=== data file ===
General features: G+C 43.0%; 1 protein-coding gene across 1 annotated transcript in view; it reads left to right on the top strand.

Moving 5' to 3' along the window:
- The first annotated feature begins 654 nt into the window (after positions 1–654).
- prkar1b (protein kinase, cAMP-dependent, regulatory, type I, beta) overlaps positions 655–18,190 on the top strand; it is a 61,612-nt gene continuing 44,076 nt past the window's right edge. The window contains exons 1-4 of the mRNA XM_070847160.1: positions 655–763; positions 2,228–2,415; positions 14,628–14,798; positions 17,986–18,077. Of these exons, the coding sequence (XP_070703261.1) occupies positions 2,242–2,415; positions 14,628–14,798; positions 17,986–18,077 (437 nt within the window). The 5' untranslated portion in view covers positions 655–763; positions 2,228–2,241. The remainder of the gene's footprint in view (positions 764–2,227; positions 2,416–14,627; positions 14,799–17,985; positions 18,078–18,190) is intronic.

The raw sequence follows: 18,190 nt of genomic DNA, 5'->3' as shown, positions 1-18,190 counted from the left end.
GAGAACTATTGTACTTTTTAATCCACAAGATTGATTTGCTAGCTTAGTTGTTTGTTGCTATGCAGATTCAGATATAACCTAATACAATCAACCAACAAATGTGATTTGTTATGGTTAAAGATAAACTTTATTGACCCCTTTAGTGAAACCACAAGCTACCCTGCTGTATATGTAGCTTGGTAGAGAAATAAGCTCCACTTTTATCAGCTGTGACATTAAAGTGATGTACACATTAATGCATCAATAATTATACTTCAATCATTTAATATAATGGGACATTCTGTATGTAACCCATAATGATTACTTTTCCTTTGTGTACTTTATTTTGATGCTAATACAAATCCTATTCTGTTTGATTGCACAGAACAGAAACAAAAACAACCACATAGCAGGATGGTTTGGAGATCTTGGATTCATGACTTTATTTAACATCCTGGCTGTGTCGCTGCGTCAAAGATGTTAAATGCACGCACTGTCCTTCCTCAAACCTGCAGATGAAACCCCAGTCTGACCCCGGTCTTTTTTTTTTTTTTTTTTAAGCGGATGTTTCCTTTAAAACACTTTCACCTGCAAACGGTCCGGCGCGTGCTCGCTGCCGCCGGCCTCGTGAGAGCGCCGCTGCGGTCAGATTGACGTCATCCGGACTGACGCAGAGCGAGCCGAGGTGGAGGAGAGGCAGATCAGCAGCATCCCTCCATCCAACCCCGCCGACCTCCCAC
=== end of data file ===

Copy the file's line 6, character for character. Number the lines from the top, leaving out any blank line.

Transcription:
GAGAACTATTGTACTTTTTAATCCACAAGATTGATTTGCTAGCTTAGTTGTTTGTTGCTATGCAGATTCAGATATAACCTAATACAATCAACCAACAAATGTGATTTGTTATGGTTAAAGATAAACTTTATTGACCCCTTTAGTGAAACCACAAGCTACCCTGCTGTATATGTAGCTTGGTAGAGAAATAAGCTCCACTTTTATCAGCTGTGACATTAAAGTGATGTACACATTAATGCATCAATAATTATACTTCAATCATTTAATATAATGGGACATTCTGTATGTAACCCATAATGATTACTTTTCCTTTGTGTACTTTATTTTGATGCTAATACAAATCCTATTCTGTTTGATTGCACAGAACAGAAACAAAAACAACCACATAGCAGGATGGTTTGGAGATCTTGGATTCATGACTTTATTTAACATCCTGGCTGTGTCGCTGCGTCAAAGATGTTAAATGCACGCACTGTCCTTCCTCAAACCTGCAGATGAAACCCCAGTCTGACCCCGGTCTTTTTTTTTTTTTTTTTTAAGCGGATGTTTCCTTTAAAACACTTTCACCTGCAAACGGTCCGGCGCGTGCTCGCTGCCGCCGGCCTCGTGAGAGCGCCGCTGCGGTCAGATTGACGTCATCCGGACTGACGCAGAGCGAGCCGAGGTGGAGGAGAGGCAGATCAGCAGCATCCCTCCATCCAACCCCGCCGACCTCCCAC